In terms of liquidity, MOSIP offers many advantages over CDs. As stated above, CDs require the City to commit funds for a fixed period of time until maturity, usually 6-18 months with the longer term typically provided a higher return. By contrast, MOSIP offers a “Liquid Series” investment program, with a minimum investment period of one day, and minimum balance of one dollar. Managed electronically, the Finance Officer can transfer funds every day between the City’s bank accounts and the MOSIP Liquid Series account. We will still maintain a balance in the bank account as a cashflow safeguard, but our goal will be to keep as many funds as possible in the MOSIP Liquid Series account.

Finally, in terms of return, MOSIP currently offers very attractive returns. The Liquid Series account is based on the SEC 7 day yield – a standard measure of the yearly rate paid to investors of money market funds. The amount is based on the returns earned over a 7- day period. Basically, every day the account looks at the 7 day yield and adjusts accordingly. The most recent meeting between staff and MOSIP representatives was 1/30/2023. As of that date, the MOSIP Liquid Series rate was 4.39%. By comparison, pre-pandemic the City was earning CD interest rates between 1.75-2.50%, so the rate environment right now is strong.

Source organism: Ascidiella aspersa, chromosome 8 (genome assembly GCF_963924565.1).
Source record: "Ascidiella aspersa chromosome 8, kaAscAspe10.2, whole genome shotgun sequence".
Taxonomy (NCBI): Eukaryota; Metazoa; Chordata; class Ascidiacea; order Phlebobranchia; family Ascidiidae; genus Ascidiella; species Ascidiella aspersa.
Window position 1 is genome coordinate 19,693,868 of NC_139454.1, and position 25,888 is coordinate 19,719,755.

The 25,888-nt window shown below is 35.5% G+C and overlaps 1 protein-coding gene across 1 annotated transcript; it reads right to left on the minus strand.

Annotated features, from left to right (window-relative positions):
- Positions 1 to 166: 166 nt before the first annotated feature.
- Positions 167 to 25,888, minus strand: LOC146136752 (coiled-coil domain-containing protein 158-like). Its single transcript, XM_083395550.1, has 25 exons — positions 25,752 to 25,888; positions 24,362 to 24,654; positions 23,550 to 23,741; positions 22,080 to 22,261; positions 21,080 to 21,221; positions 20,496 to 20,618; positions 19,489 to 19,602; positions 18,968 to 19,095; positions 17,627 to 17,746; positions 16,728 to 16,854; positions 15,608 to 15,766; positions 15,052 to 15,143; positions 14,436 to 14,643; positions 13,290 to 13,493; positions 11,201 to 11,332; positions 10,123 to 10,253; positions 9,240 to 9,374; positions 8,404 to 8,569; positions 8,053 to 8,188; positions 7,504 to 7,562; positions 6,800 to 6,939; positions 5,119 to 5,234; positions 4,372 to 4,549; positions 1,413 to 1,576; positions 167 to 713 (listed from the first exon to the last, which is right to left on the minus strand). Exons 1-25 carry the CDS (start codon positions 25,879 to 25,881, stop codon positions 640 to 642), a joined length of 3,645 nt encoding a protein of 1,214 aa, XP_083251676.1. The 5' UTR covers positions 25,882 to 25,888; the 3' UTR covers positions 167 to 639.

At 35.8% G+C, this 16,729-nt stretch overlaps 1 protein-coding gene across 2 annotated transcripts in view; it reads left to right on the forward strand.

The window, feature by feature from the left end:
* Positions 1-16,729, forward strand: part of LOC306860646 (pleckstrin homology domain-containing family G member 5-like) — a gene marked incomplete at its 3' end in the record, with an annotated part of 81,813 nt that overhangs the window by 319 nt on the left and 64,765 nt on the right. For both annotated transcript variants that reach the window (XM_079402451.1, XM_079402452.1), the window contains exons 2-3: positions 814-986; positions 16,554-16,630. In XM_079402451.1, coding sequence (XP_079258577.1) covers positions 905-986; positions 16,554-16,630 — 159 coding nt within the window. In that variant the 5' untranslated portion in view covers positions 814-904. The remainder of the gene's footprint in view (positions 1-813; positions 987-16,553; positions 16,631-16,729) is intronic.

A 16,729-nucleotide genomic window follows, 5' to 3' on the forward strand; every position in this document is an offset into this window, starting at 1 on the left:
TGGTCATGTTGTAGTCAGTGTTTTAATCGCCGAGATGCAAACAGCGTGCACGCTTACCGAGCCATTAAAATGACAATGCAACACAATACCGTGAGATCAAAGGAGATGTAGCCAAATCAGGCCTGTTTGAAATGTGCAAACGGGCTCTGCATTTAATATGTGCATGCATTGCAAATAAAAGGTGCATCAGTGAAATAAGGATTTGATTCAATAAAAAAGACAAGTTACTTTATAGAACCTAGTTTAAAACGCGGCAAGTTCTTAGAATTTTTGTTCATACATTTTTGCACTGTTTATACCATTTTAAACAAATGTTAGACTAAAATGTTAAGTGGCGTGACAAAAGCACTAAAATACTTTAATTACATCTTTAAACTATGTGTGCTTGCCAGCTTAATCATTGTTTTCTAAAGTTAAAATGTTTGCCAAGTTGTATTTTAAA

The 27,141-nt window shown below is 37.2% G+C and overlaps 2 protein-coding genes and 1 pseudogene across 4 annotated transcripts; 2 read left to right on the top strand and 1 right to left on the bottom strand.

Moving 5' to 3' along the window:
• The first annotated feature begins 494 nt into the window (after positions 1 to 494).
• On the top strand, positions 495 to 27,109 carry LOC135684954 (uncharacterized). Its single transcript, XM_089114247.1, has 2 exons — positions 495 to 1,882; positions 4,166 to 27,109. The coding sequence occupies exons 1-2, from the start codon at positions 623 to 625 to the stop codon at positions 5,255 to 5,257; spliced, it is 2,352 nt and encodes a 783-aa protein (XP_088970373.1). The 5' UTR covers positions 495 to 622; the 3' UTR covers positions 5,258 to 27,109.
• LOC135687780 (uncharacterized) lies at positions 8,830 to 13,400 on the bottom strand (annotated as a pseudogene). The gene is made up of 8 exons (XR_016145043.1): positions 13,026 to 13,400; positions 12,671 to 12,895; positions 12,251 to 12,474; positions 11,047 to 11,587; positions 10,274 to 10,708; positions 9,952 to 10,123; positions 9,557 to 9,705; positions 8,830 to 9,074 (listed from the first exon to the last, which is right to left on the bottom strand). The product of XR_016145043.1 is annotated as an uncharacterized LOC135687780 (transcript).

Staff’s intention is to invest in MOSIP at present, but to evaluate the market and the City’s needs going forward. We may return to CDs at some point, or we may also blend investing strategies, combining a fixed term CD and the MOSIP Liquid Series. MOSIP also offers a “term” series that operates like a CD, which we may utilize in the future.

Okay – that might not have been a riveting subject but aren’t you glad to know that there are smart people watching out for our tax dollars. I sure am.